Serious Vaccine Reactions
to Now Be Called 'Coincidence'?
Every day Americans wake up to news reports that warn us about
the dangers of influenza, especially the new H1N1 swine
But swine flu is mild for most people and the virus is not mutating
into a more serious form.
Millions of people around the world have recovered from swine
flu, and millions more will get sick with fevers, body aches,
nasal congestion, cough and sometimes diarrhea and vomiting and
recover from it this year and next year without any complications.
Nonetheless, wide-scale vaccination is being encouraged -- even
though swine flu vaccines have been tested on only a few thousand
healthy Americans for a few weeks. There is little or no information
about how safe the vaccine is for pregnant women and chronically
ill or disabled children.
If you or your child are injured from getting a flu swine flu
shot, you are on your own. Congress has shielded the vaccine manufacturers
and any person giving swine flu shots from lawsuits if people
There is no funded government vaccine injury compensation program
for swine flu vaccine.
Do NOT let a doctor or anyone else tell you that a serious health
problem you or your child experiences after vaccination is a coincidence
and allow more shots to be given until you know for sure.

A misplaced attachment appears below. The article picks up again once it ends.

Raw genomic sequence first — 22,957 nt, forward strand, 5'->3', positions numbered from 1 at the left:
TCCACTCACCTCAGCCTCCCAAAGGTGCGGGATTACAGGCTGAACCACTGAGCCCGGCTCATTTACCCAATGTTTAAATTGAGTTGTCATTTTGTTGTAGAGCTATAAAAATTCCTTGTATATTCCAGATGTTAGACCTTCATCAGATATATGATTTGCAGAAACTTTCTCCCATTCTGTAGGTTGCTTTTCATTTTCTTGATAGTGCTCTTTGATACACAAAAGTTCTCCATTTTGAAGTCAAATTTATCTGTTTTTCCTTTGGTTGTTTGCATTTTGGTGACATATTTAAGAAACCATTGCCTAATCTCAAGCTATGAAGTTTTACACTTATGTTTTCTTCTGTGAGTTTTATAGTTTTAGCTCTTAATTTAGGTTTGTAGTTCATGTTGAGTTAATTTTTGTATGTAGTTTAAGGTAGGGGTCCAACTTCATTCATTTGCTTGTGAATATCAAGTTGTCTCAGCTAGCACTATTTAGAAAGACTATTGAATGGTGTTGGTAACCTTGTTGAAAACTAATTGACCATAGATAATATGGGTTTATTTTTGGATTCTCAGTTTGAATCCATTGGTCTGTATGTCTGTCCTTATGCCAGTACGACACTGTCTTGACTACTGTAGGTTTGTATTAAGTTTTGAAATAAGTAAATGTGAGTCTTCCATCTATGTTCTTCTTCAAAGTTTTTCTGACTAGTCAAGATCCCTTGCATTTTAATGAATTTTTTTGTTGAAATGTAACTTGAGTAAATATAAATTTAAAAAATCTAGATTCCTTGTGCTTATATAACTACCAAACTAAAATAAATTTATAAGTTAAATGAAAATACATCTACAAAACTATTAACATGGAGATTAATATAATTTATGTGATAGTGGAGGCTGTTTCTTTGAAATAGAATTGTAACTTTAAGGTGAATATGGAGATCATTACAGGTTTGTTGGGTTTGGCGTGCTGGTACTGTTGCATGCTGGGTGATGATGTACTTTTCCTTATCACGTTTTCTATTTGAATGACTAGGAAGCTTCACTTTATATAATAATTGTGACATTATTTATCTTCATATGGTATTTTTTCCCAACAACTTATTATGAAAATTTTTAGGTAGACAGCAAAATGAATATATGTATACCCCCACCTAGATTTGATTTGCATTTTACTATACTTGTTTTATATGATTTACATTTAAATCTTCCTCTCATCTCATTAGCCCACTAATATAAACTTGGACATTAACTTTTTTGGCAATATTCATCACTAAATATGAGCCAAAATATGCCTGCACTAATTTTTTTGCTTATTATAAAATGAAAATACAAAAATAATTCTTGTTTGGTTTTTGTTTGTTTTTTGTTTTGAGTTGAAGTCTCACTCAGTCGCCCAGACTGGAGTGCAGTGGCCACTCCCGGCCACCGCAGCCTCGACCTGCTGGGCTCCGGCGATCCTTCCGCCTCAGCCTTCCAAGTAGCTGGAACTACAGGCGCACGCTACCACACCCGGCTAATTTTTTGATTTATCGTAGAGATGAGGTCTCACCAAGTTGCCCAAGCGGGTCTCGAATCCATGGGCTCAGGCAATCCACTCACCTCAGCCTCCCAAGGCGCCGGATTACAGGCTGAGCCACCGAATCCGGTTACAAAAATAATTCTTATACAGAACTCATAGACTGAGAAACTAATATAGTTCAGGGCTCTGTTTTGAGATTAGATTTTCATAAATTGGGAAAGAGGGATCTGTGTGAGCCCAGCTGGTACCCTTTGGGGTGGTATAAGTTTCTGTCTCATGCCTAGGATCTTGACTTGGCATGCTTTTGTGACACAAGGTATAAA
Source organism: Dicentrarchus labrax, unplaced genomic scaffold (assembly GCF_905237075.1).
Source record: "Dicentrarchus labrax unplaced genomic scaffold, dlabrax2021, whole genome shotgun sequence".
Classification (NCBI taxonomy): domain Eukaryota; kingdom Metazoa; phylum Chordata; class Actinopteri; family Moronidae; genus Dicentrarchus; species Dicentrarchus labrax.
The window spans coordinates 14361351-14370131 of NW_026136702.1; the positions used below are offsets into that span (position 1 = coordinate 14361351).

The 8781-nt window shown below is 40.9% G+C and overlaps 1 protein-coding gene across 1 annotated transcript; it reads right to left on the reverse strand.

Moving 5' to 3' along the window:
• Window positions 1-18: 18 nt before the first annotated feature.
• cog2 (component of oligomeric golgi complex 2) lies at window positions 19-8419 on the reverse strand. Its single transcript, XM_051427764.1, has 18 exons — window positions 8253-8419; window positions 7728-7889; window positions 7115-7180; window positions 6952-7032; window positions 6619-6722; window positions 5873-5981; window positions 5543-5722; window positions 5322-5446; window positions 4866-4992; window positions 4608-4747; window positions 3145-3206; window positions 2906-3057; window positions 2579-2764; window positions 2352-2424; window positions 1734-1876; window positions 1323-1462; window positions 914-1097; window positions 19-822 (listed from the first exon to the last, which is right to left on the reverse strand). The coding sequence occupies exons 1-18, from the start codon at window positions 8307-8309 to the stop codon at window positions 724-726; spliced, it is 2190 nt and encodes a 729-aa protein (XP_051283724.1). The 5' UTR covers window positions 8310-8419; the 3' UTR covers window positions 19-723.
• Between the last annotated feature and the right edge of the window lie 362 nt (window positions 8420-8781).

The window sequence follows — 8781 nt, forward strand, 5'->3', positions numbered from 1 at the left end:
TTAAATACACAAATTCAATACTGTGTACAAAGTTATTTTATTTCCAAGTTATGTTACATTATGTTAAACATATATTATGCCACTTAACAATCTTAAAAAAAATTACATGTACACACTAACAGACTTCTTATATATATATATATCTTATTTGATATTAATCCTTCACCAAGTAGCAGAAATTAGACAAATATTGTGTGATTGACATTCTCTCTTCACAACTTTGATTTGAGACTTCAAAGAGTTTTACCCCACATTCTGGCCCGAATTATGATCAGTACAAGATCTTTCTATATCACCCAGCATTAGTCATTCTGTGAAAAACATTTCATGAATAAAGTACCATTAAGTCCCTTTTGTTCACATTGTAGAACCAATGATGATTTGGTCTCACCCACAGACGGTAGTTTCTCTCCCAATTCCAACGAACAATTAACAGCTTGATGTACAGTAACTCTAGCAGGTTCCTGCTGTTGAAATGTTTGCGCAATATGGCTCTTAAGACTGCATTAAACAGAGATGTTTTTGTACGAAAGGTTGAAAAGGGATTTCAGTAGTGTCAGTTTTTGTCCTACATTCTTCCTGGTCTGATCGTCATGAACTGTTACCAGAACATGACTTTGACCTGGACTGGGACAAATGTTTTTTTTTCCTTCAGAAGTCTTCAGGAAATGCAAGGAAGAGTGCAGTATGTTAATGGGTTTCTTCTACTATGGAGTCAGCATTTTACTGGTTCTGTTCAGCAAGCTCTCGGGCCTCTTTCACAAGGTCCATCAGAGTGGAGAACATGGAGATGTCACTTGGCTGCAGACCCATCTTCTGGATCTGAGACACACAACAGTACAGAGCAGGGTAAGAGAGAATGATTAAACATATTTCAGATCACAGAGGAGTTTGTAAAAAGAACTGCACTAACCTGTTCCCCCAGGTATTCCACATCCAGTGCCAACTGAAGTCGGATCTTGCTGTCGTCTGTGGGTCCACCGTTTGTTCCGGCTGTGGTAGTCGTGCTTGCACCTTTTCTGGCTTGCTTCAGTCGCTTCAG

The most tragic cases of vaccine injury occur when vaccine reaction
symptoms are dismissed as a 'coincidence" and more vaccines
are given that result in more severe symptoms -- and sometimes
end with permanent brain and immune system damage or death.
But while Americans are still debating whether to roll up their
sleeves for a swine flu shot, companies have already figured it
out: vaccines are good for business.
Drug companies have sold $1.5 billion worth of swine flu shots,
in addition to the $1 billion for seasonal flu they booked earlier
this year. These inoculations are part of a much wider and rapidly
growing $20 billion global vaccine market.
"The vaccine market is booming," says Bruce Carlson,
spokesperson at market research firm Kalorama, which publishes
an annual survey of the vaccine industry. "It's an enormous
growth area for pharmaceuticals at a time when other areas are
not doing so well," he says, noting that the pipeline for
more traditional blockbuster drugs such as Lipitor and Nexium
As always with pandemic flus, taxpayers are footing the $1.5
billion check for the 250 million swine flu vaccines that the
government has ordered so far and will be distributing free to
doctors, pharmacies and schools. In addition, Congress has set
aside more than $10 billion this year to research flu viruses,
monitor H1N1's progress and educate the public about prevention.
Drugmakers pocket most of the revenues from flu sales, with Sanofi-Pasteur,
Glaxo Smith Kline and Novartis cornering most of the market.
But some say it's not just drugmakers who stand to benefit. Doctors
collect copayments for special office visits to inject shots,
and there have been assertions that these doctors actually profit
handsomely from these vaccinations.